Last week, Judge Barbara Jones of the United States District Court for the Southern District of New York ruled that a policy exclusion in the Port Authority's Policy effectively barred coverage for damage done to all but one of the buildings at the World Trade Center complex and the PATH train station. Certain Underwriters at Lloyd's, et al. v. Port Authority of New York and New Jersey, No. 05-CV-5239 (S.D.N.Y. Feb. 22, 2008). (Click here for a copy of Judge Jones' decision).

The judge ruled that a policy exclusion for damages that were indemnified by third parties applied to exclude coverage for most of the properties owned by the Port Authority at the World Trade Center. Prior to the attack on September 11, 2001, the Port Authority leased the properties at issue, including the Twin Towers, to real estate developer Larry Silverstein and his co-investors through various entities. Under the terms of that lease, Silverstein and his co-investors had agreed to maintain, repair and rebuild the properties as necessary. They also agreed to indemnify the Port Authority from any expenses related thereto.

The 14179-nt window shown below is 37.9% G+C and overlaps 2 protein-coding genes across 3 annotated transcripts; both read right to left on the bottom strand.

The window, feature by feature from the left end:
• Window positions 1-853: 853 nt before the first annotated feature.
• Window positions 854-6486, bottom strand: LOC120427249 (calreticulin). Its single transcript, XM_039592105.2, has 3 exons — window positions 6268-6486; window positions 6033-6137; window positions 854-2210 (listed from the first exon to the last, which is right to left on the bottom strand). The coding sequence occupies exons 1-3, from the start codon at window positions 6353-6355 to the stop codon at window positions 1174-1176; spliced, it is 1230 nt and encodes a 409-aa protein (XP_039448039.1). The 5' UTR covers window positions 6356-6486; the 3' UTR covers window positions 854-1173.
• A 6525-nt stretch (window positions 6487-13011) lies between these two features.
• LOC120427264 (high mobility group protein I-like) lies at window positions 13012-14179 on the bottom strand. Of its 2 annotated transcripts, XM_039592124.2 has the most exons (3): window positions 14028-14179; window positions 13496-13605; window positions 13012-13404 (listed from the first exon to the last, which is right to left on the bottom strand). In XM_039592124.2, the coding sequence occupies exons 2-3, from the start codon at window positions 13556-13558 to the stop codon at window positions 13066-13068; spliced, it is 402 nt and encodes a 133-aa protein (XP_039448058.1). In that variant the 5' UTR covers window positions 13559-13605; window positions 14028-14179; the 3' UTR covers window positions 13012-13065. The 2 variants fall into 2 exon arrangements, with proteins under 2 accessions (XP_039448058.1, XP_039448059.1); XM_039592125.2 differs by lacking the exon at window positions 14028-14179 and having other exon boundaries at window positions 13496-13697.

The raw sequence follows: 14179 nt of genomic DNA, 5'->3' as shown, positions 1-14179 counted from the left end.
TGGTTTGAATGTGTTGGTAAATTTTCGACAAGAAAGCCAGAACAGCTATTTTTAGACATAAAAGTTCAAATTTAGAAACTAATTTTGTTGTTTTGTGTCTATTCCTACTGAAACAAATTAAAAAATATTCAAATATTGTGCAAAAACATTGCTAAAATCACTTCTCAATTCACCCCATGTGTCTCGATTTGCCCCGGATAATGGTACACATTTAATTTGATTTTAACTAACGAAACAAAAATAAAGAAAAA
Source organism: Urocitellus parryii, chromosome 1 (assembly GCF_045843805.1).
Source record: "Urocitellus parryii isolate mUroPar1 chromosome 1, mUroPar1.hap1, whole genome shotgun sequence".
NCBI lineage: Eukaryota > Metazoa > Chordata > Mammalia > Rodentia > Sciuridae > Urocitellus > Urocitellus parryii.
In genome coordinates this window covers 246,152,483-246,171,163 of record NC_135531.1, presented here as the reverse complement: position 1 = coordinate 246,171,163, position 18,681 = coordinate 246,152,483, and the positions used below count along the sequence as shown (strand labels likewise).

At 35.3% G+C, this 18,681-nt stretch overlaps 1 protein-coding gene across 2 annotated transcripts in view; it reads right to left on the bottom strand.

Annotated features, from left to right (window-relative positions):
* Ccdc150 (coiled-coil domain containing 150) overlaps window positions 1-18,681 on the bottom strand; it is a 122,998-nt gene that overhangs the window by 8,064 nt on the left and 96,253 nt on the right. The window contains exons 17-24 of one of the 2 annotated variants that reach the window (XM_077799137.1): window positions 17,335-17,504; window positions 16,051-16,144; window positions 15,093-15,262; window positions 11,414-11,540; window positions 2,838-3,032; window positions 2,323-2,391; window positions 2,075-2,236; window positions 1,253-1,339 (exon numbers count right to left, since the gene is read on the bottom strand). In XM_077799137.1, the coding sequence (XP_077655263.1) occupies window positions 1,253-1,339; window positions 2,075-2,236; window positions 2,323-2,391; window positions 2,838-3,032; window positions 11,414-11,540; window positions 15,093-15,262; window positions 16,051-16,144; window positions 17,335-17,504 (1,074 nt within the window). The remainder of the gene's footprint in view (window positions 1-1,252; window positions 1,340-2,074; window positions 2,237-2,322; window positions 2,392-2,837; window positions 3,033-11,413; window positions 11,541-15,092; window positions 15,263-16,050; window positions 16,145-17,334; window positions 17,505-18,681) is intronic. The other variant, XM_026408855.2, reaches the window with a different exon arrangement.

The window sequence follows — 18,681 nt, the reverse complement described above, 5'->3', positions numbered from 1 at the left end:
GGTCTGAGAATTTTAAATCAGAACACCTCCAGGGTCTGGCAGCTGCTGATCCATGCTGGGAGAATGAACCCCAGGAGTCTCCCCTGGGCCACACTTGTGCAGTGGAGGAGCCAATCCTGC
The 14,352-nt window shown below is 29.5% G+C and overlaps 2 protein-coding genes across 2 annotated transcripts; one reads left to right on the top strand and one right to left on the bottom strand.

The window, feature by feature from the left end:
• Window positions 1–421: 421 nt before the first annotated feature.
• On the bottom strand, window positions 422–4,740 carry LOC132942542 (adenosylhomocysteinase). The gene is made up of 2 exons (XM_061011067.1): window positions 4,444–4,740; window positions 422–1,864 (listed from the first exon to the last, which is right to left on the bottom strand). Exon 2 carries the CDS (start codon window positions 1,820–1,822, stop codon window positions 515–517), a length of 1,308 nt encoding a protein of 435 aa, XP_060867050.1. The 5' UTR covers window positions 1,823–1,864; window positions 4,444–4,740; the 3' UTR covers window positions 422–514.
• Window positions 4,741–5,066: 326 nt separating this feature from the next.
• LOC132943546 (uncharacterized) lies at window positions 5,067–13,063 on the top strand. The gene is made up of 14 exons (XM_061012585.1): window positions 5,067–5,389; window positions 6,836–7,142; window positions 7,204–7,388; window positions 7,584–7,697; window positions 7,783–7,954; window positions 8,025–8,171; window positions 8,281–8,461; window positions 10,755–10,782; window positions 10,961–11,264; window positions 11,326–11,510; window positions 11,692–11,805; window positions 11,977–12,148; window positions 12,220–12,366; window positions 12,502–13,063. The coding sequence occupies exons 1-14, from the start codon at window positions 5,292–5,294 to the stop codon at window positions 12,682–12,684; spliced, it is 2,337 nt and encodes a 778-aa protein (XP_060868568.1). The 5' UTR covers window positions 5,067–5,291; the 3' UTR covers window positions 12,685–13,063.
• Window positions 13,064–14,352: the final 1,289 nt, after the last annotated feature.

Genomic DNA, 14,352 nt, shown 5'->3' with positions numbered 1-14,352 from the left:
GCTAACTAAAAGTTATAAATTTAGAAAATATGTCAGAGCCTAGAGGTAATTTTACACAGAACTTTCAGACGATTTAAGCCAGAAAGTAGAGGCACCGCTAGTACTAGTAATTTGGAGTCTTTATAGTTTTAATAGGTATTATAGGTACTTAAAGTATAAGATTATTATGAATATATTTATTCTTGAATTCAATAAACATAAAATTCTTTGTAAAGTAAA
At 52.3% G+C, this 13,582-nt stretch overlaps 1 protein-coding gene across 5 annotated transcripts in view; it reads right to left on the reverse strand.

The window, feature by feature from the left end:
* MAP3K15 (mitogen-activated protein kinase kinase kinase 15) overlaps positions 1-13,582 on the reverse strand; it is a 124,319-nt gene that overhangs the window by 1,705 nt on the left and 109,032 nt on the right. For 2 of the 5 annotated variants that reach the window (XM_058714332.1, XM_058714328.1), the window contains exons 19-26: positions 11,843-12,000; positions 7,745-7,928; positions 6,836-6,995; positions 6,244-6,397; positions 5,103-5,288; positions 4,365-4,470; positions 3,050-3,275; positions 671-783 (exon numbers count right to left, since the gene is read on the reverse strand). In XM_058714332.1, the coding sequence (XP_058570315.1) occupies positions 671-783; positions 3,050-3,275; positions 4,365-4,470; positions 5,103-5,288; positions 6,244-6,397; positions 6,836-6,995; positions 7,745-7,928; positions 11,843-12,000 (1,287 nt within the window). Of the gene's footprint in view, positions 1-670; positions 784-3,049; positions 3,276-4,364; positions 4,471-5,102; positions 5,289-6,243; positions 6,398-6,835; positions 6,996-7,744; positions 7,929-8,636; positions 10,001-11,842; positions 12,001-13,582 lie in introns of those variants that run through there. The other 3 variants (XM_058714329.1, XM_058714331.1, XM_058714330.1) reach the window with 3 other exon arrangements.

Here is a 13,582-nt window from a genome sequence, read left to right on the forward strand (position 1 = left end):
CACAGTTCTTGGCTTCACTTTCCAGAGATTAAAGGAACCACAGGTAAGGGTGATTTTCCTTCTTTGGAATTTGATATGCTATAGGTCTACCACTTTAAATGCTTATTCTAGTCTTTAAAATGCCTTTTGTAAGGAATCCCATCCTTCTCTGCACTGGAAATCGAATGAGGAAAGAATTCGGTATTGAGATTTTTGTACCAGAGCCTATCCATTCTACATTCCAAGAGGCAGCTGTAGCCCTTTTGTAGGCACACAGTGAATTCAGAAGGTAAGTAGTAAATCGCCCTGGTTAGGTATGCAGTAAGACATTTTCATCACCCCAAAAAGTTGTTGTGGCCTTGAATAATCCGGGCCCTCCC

After the September 11 attack, the Port Authority notified its carrier that it would seek indemnification for any damages that exceeded the amount of insurance available under Silverstein's own policies. The Port Authority's insurer's, however, filed the instant declaratory judgment action based on the indemnification and the exclusion in the Port Authority's Policy. That exclusion specifically stated that the policy does not cover loss or damage where the Port Authority has been indemnified by a third party against any such loss or damage. The exclusion also stated, however, that where a lease or other written agreement requires a third party to insure any property which would otherwise be covered by the policy, then the Policy will cover that loss or damage to the extent that the property is not fully insured. The Port Authority argued that the second part of the exclusion applied to the extent Silverstein was under-insured. The judge disagreed, ruling that the structure of the language used in the exclusion, including the use of a colon to separate the two concepts described above, precluded the Port Authority's interpretation.

We will continue to monitor WTC-related developments and provide updates at